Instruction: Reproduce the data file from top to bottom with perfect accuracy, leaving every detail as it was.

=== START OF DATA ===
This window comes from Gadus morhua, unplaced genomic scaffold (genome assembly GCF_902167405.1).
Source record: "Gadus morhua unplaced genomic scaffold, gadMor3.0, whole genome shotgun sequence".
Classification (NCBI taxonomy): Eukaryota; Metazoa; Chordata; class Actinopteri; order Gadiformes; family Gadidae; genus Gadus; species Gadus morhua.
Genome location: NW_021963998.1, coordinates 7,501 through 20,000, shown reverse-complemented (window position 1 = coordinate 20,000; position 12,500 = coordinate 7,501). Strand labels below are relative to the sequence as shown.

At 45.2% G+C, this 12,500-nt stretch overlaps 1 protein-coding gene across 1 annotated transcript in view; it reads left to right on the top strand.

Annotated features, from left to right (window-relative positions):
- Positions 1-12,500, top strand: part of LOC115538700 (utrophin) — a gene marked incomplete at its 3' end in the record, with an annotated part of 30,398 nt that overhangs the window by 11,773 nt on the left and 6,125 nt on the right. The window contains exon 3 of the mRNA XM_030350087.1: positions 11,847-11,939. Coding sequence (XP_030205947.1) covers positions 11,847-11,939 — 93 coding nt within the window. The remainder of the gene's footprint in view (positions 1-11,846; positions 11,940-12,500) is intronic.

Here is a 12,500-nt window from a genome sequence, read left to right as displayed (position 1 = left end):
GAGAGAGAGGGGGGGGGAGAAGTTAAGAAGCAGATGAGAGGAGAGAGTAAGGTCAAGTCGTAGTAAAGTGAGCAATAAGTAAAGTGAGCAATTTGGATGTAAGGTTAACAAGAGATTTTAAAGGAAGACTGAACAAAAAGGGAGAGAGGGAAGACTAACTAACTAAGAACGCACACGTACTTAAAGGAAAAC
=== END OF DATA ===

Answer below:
This window comes from Gadus morhua, unplaced genomic scaffold (genome assembly GCF_902167405.1).
Source record: "Gadus morhua unplaced genomic scaffold, gadMor3.0, whole genome shotgun sequence".
Classification (NCBI taxonomy): Eukaryota; Metazoa; Chordata; class Actinopteri; order Gadiformes; family Gadidae; genus Gadus; species Gadus morhua.
Genome location: NW_021963998.1, coordinates 7,501 through 20,000, shown reverse-complemented (window position 1 = coordinate 20,000; position 12,500 = coordinate 7,501). Strand labels below are relative to the sequence as shown.

At 45.2% G+C, this 12,500-nt stretch overlaps 1 protein-coding gene across 1 annotated transcript in view; it reads left to right on the top strand.

Annotated features, from left to right (window-relative positions):
- Positions 1-12,500, top strand: part of LOC115538700 (utrophin) — a gene marked incomplete at its 3' end in the record, with an annotated part of 30,398 nt that overhangs the window by 11,773 nt on the left and 6,125 nt on the right. The window contains exon 3 of the mRNA XM_030350087.1: positions 11,847-11,939. Coding sequence (XP_030205947.1) covers positions 11,847-11,939 — 93 coding nt within the window. The remainder of the gene's footprint in view (positions 1-11,846; positions 11,940-12,500) is intronic.

Here is a 12,500-nt window from a genome sequence, read left to right as displayed (position 1 = left end):
GAGAGAGAGGGGGGGGGAGAAGTTAAGAAGCAGATGAGAGGAGAGAGTAAGGTCAAGTCGTAGTAAAGTGAGCAATAAGTAAAGTGAGCAATTTGGATGTAAGGTTAACAAGAGATTTTAAAGGAAGACTGAACAAAAAGGGAGAGAGGGAAGACTAACTAACTAAGAACGCACACGTACTTAAAGGAAAAC